Several primitive and modern Fathers treat the text in this Those who are determined to find something allegorical even way. What I have given before, is, I believe the meaning of in the plainest portions of scripture affirm that the whole of our blessed Lord. What I have given here is generully true this relation is to be allegorically considered ; and, according in itself, but certainly does not follow from the text. Mr. to them, the following is the true exposition of the text. The Baxter's Note here is good : “ They who make the wounded certain man means Adam-went down, his fallfrom Jerusalem, man Adam; and the good Samaritan Christ, abuse the passage." DIYU 7x7 yoreh shalom, he shall see peace, perfection, &c. mean- ) A practice of this kind, cannot be too strongly reprobated. ing his state of primitive innocence and excellence-to Jericho, Verse 38. A certain village] If this village was Bethany, (117 yareacho, bis moon) the transitory and changeable state of where Martha and Mary lived, at less than twb miles' distance existence in this world-Thieres, sin and Satan---stripped, from Jerusalem, see John xi. 1, 18. xii. 2. then this must took away his righteousness, which was the clothing of the have happened later than Luke placent because in chap. soul-wounded, infected his heart with all evil and hurtful de- xix. 29. he represents Jesus as having'arrived after this at sires, which are the wounds of the spirit--half dead, possess- Bethany; and what is said in chap. xiii. 22. and xvii. 11. seems ing a living body, carrying about a soul dead in sin.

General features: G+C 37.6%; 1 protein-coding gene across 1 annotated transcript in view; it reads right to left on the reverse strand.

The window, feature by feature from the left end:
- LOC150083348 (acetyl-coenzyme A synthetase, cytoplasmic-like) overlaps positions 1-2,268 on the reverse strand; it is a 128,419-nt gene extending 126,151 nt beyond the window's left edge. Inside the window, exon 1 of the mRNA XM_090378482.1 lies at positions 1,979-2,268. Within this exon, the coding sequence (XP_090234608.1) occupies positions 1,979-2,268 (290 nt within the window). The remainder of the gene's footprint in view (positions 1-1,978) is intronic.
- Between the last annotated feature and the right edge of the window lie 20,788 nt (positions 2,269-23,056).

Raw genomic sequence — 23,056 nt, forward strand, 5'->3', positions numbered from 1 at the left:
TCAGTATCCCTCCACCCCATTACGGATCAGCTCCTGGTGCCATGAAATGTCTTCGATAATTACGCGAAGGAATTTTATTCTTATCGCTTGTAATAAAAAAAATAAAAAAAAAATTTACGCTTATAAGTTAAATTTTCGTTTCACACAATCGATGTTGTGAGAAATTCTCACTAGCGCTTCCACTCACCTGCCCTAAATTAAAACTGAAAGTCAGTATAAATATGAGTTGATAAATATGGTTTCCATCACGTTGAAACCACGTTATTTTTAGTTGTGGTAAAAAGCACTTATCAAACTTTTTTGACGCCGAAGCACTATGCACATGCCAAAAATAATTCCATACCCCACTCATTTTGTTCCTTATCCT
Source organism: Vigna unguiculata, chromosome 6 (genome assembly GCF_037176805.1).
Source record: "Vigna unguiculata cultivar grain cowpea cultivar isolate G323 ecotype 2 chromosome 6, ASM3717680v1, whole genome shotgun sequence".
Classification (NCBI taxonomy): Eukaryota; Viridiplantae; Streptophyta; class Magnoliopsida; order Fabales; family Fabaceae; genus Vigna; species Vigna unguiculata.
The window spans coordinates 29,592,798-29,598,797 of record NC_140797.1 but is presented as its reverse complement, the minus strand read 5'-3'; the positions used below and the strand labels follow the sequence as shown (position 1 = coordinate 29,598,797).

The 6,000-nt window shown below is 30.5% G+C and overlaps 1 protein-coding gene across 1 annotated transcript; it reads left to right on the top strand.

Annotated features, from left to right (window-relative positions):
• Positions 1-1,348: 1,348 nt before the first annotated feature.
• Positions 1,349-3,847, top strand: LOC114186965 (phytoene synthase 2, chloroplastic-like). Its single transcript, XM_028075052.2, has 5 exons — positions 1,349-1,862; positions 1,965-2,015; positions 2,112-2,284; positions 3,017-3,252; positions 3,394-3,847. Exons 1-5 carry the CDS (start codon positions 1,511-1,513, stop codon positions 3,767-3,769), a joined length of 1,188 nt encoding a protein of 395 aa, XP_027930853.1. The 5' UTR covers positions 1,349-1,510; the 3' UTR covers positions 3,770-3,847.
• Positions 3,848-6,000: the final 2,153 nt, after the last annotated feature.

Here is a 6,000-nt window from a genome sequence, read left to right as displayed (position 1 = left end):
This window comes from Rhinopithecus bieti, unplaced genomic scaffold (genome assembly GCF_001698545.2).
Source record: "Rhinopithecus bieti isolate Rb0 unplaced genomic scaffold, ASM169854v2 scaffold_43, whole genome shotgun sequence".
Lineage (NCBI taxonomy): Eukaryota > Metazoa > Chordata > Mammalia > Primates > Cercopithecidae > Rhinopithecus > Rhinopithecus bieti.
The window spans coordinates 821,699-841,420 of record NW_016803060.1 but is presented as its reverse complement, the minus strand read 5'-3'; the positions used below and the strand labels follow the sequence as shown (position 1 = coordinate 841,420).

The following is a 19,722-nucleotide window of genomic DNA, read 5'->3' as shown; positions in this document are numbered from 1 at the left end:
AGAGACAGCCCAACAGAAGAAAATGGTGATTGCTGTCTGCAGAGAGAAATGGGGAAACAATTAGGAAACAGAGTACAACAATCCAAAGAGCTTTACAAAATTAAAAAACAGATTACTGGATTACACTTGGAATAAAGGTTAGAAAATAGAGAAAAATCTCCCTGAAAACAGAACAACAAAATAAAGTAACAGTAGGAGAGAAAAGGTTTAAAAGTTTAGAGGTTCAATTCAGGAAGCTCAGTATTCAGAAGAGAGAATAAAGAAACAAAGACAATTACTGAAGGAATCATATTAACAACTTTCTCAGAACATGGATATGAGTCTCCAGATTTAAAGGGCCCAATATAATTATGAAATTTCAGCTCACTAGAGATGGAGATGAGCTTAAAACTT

to confirm, that this visit of Jesus to Martha and Mary ought The priest, the moral law—the Levite, the ceremonial law to be placed later. Bishop Pearce. ---passed by, either could not or would not afford any relief; Received him] Kindly received, unedi foto, she received him because by the law is the knowledge of sin, not the cure of it in a friendly manner, under her roof; and entertained him -A certain Samaritan, Christ; for so he was called by the hospitably. So the word is used in the best Greek writers. Jews, Johin viii. 48.-as he journeyed, meaning his coming Martha is supposed by some to have been a widow, with whom from heaven to earth; his being incarnated-c